Count, Breathe, Begin: A Rolywholyover Re-do
Rolywholyover A Circus, John Cage (1993)
Altered exhibition catalog rehoused in a wooden file box with found objects.
The process of making Count, Breathe, Begin: A Rolywholyover Re-do feels akin to saying a certain kind of goodbye to a lover. I’ve long cherished my copy of Rolywholyover A Circus, the nontraditional exhibition catalog issued in varying sizes of loose sheets and small pamphlets of essays, contained in a metal box, for the major exhibition “composed” by, and based on the life and work of, John Cage (1912-1992). He selected musical and visual works by other artists, in addition to his own, to be displayed in a chance-determined rotation changing daily, originating at the Museum of Contemporary Art, Los Angeles, the year after he died.
During the years of preparation for that exhibit, I was working part-time at MOCA as a slide librarian, and glimpsed Cage stepping out of the elevator onto the fifth-floor curatorial department and library, a vivid memory. Years earlier, while attending Pomona College — a decision based on a coin toss at age seventeen in rural Texas — I learned a bit about John Cage, including that he was our most famous dropout. The following decade, I happened to move from Los Angeles to Middletown, CT, home of Wesleyan University (the “other side” of the coin toss), where, beginning in 1961, Wes Press published a great number of Cage’s books, and where, in the library, one-third of Cage’s archive is held. While browsing at the library in 1999, I stumbled upon Cage’s Notations. That instance sparked the beginning of a major shift in my process of making art, one that includes several creative works in tribute to Cage, and adapting his methodologies in teaching artists’ books.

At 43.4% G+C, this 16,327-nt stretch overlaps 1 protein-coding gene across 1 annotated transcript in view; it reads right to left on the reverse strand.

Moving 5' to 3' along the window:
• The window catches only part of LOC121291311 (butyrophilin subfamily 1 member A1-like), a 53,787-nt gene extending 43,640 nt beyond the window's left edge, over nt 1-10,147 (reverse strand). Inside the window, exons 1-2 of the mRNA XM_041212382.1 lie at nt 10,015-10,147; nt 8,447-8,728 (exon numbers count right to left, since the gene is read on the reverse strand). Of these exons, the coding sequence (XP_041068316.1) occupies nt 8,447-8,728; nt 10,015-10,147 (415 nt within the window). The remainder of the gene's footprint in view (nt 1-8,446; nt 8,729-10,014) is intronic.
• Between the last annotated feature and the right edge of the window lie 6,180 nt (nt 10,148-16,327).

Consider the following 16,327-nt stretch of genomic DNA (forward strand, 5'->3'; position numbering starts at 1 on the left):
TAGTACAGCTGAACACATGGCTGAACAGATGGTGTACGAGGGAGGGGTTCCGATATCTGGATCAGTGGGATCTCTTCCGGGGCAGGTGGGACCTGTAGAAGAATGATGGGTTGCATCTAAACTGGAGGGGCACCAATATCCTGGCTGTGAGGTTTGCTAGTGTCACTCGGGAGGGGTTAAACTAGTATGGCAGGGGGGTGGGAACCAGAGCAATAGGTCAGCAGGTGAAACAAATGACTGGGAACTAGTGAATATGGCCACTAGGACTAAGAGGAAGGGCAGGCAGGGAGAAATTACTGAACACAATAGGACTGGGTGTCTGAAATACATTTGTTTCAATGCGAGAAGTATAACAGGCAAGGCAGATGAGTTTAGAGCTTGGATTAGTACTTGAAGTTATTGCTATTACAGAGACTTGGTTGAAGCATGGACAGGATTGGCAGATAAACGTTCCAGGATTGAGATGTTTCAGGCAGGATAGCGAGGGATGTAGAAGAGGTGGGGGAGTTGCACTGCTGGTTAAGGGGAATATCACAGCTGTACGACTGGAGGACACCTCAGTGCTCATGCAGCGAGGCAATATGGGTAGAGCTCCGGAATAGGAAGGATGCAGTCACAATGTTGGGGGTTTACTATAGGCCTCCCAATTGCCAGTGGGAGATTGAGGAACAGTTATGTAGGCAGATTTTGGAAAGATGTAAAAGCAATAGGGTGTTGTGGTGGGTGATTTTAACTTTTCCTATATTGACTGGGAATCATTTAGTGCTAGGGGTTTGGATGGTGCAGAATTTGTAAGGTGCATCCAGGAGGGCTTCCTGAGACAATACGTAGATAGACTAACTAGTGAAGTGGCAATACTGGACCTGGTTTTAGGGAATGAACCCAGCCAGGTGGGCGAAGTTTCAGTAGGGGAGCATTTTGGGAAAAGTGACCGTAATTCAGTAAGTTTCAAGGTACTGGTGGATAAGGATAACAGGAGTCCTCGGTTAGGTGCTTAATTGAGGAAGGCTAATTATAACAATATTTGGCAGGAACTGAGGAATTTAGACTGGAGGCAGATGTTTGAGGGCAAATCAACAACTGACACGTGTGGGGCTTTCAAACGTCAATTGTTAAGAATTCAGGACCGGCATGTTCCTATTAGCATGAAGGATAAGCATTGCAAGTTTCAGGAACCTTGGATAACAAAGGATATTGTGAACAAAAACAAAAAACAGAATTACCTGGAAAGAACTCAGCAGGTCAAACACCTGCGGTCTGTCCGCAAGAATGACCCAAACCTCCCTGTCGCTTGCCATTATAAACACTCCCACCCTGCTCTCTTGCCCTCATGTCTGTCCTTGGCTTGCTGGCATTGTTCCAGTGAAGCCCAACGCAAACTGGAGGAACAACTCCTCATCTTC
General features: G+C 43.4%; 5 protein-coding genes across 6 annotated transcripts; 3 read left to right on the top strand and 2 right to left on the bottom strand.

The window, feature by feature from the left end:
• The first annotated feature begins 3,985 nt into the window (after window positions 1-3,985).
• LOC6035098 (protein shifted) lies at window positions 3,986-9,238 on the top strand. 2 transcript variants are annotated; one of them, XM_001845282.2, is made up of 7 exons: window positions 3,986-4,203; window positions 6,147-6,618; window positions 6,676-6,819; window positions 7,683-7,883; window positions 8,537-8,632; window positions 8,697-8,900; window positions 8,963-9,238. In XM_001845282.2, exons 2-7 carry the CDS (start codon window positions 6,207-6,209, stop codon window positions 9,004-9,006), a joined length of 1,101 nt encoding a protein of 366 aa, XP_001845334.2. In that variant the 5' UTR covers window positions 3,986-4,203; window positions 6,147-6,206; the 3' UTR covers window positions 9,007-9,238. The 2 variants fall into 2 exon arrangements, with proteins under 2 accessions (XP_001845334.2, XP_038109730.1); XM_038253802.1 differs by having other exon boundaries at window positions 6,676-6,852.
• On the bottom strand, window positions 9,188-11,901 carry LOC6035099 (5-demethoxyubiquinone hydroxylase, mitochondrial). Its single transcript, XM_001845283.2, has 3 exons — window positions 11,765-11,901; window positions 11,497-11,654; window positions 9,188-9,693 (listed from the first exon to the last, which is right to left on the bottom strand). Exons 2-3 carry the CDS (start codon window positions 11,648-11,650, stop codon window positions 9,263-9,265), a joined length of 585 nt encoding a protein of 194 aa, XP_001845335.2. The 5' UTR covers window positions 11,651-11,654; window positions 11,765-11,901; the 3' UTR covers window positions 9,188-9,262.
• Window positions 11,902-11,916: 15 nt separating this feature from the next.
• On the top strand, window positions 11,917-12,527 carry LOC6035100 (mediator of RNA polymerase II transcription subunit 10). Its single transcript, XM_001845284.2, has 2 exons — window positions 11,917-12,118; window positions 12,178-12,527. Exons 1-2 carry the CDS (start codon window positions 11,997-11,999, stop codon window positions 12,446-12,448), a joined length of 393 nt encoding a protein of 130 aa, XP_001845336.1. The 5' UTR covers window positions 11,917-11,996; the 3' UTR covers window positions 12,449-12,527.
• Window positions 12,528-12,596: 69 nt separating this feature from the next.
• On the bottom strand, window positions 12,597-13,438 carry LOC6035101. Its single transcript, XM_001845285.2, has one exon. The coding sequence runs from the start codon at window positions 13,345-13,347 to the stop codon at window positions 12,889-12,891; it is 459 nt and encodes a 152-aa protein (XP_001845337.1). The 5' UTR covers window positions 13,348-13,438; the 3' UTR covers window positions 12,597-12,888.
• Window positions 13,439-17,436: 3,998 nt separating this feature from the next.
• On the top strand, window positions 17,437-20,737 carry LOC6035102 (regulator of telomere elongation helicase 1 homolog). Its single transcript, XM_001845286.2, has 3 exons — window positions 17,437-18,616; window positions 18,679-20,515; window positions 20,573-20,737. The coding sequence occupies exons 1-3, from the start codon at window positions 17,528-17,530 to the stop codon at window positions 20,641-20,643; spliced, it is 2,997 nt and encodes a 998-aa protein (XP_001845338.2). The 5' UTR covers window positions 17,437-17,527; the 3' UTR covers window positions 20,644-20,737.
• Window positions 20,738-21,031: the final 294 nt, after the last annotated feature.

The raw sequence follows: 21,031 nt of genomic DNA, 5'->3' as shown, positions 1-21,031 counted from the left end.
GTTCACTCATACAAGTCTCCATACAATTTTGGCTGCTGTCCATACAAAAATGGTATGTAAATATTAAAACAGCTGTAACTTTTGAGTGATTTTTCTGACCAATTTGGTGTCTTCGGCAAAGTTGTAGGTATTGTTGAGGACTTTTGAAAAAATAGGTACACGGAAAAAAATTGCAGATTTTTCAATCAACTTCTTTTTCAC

“The purpose of art is to sober and quiet the mind, so that it is in accord with what happens,” Cage famously wrote and said, his adaptation of a definition of music said to him by an Indian tabla player, “the purpose of music is to sober and quiet the mind, thus rendering it susceptible to divine influences.” In making this work, as I was tracing seashells onto a chance-determined number of Rolywholyover items — an echo of Cage’s visual art practice of tracing rocks — I began to feel in kinship with both definitions. That alignment now guides my own creative process, essential for the recent years of adapting to a brain injury.
This work includes altered versions of all 53 items originally issued in the catalog, interspersed with remnants from my own fine press books inspired by Cage, an O/P copy of As You Continue—the text of which is a quotation by Cage—along with five die, a red wooden mouse car, a yellow plastic jumping frog, and a blue monkey from my vintage Barrel of Monkeys. Those items—previously used for chance operations in my studio and in teaching, and used again to help me make this new work—are provided here for reference and to aid potential entries into the contents.
For more backstory, and notes about my approach to this Rolywholyover Re-do, please see the side-stitched Guidebook.
Robin Price measures stuff in points and picas, in degree of cognitive effort required, and when might be the next opportunity for meditation, usually through the doorway of kundalini yoga practice. She has been creating and publishing fine press artists’ books since 1984, a practice paused in recent years due to illness, and now gleefully anticipates the fall 2022 publication of marking temporary. Adoring the concept of this RE-covery II exhibition at Art Around Books, she is grateful for the opportunity to participate, which led to creating another artwork inspired directly by John Cage.